Tuesday, October 1, 2013

Bread & Roses Concert - U.C. Berkeley Greek Theatre - Early 1980's

Every year, during my time in San Francisco, the Greek Theatre on the U.C. Berkeley campus hosted a 3 day benefit music festival for an organization called "Bread and Roses". The organization brought live music performances to schools and hospitals. The benefit concerts consisted largely of folk music with many of the musicians coming from the rich mix of artists living in the area at the time. All instrumentation was acoustic, although miked so it could be heard in the large outdoor venue. Since it was a benefit, and many of the performers resided nearby, traditionally they would spend all weekend backstage ensuring a wealth of surprise, sometimes once in a lifetime, musical collaborations.

Growing up my parents music collection, although small, was heavy in Peter, Paul and Mary. 2 guitars and 3 voices conjuring up a sound that no one has ever been able to equal. The trio's beautiful harmonies filled our home as the vinyl records spun on the turntable. Even as a child I knew many of the songs by heart. One year they were headlining the final day of the festival. I called my mother and then procured tickets for myself, her and my stepfather. I met her and my stepfather outside the theatre and we climbed our way to the top finding a suitable spot on the lawn.

 The stage was festooned with a floral swag along it's edge. The Persuasions opened the concert that afternoon. Coming out in matching suits they sang with R&B and gospel harmonies so tight they performed their entire set acapella. My mother, a proficient pianist, mentioned to me that she had not noticed that they had no backup musicians until the group pointed it out midset. Near the end of their program they stepped down from the front of the stage, obliterating a portion of the floral swag in the process, and began the folk classic "Tom Dooley". They asked the crowd to sing with them. Almost everyone knowing the tune, the arena was filled with sound. They broke us up into groups. "Just the men." A chorus of male voices rose up from the crowd. "Now the women." The higher register of female voices replaced the tenors, baritones and basses of the men. They then shouted "Women over 40".....the silence was deafening. One or two voices could be heard reminding me of the lonely chirp of crickets on a summer night. Individual audience members were invited to take the mike. A handful of people accepted the challenge including one woman whose powerful voice would have shaken the rafters, had the outdoor theatre contained any.

Next Mimi Farina, a poet and founder of Bread and Roses, also the younger sister of Joan Baez, came onstage to introduce Maria Muldaur. Ms. Muldaur, best known for "Midnight at the Oasis", has, to my mind, always been an underrated talent. Perhaps it is because her eclectic repertoire, which ranges from folk to gospel, country to honky tonk, made her difficult to pigeonhole and market. After Ms. Farina's warm and gracious introduction Maria said she almost felt embarrassed to sing the first song she had selected before launching into the bawdy, rollicking "It Ain't the Meat It's the Motion". Her performance offered up the first, that afternoon, of the collaborations this festival was noted for as The Persuasions returned to the stage, having traded in their matching suits for street clothes, to sing backup as she belted out gospel numbers. My memories of her unrestrained, spirited delivery seems a world away from the sanitized, commercial music industry of today.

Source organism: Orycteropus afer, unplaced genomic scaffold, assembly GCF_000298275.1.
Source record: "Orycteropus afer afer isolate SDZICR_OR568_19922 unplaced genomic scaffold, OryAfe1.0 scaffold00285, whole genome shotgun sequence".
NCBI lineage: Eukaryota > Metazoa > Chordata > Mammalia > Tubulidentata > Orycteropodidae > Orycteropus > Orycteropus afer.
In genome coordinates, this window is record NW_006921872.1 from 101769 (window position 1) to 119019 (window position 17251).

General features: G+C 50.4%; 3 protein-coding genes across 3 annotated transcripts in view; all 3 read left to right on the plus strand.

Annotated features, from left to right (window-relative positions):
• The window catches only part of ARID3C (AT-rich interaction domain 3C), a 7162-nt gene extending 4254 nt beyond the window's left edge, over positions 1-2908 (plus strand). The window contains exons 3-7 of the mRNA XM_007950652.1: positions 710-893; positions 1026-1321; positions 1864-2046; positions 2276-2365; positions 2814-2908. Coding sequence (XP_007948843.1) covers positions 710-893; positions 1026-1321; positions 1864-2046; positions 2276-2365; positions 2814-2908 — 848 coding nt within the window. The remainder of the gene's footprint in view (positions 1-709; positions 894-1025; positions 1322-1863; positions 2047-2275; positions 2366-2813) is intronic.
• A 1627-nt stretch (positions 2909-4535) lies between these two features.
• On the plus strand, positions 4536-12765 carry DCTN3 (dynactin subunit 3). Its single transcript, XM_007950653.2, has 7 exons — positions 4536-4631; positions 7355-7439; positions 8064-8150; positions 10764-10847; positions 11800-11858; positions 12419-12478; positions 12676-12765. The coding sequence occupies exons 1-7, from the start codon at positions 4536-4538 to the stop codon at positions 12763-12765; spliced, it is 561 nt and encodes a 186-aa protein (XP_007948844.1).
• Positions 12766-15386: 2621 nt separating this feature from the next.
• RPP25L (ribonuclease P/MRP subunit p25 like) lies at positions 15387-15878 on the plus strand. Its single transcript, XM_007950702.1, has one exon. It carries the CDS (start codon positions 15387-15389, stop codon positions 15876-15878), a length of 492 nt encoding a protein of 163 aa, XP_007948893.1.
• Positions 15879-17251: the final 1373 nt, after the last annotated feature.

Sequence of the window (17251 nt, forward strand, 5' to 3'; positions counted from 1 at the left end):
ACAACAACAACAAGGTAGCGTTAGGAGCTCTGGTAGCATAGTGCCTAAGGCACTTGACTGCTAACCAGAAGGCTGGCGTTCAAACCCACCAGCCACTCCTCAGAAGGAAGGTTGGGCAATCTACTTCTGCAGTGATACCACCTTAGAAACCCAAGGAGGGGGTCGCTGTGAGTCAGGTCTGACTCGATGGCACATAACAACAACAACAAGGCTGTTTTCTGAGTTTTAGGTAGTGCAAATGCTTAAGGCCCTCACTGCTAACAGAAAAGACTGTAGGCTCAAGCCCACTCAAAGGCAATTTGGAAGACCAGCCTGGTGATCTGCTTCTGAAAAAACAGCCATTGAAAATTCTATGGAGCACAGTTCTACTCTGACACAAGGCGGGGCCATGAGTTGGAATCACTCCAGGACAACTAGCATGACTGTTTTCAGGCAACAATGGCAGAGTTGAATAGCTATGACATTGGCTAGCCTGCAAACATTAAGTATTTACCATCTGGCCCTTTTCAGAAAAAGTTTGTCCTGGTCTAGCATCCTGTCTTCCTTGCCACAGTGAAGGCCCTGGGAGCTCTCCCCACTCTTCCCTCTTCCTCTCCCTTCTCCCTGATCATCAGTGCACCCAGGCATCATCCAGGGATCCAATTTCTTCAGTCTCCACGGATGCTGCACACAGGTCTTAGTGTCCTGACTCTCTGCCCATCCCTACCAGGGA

Next up was Graham Nash. His band included Leah Kunkle, the younger sister of Cass Elliot, who, having just released her own album, had appeared at the festival on one of the 2 previous days. Her husband, Russ Kunkle, a respected and sought after studio musician of the era, handled the background percussion. Midway through his set Graham Nash announced a special guest. A somewhat bedraggled and obese David Crosby waddled out onstage. I had expected his appearance as he also had played the festival earlier that weekend. The venue erupted in applause and cheers. I found myself on the lawn thinking "Well, two out of four ain't bad".

As afternoon turned into evening 3 legendary people took to the stage. 2 men, 2 guitars, 1 woman. As they sang my mother remarked to me, more than once, how they sounded just as they had in the 60's. Their voices rang out clear and pure, in particular the glorious instrument possessed by Mary Travers. Maria Muldaur and The Persuasions joined them onstage adding layer upon layer of stunning vocal harmonies to the already soul stirring sound.

My mother and stepfather, leaving early, missed the final moments of the concert. All the performers that had appeared over the weekend, including iconic folk singers Joan Baez and Pete Seeger, came out to perform Woody Guthrie's American anthem "This Land is Your Land". As I left the theatre and rode the train back across the bay to my apartment in San Francisco I realized that on that afternoon I had been a part of and experienced something very special. A moment in time I cherish that I cannot imagine being replicated today.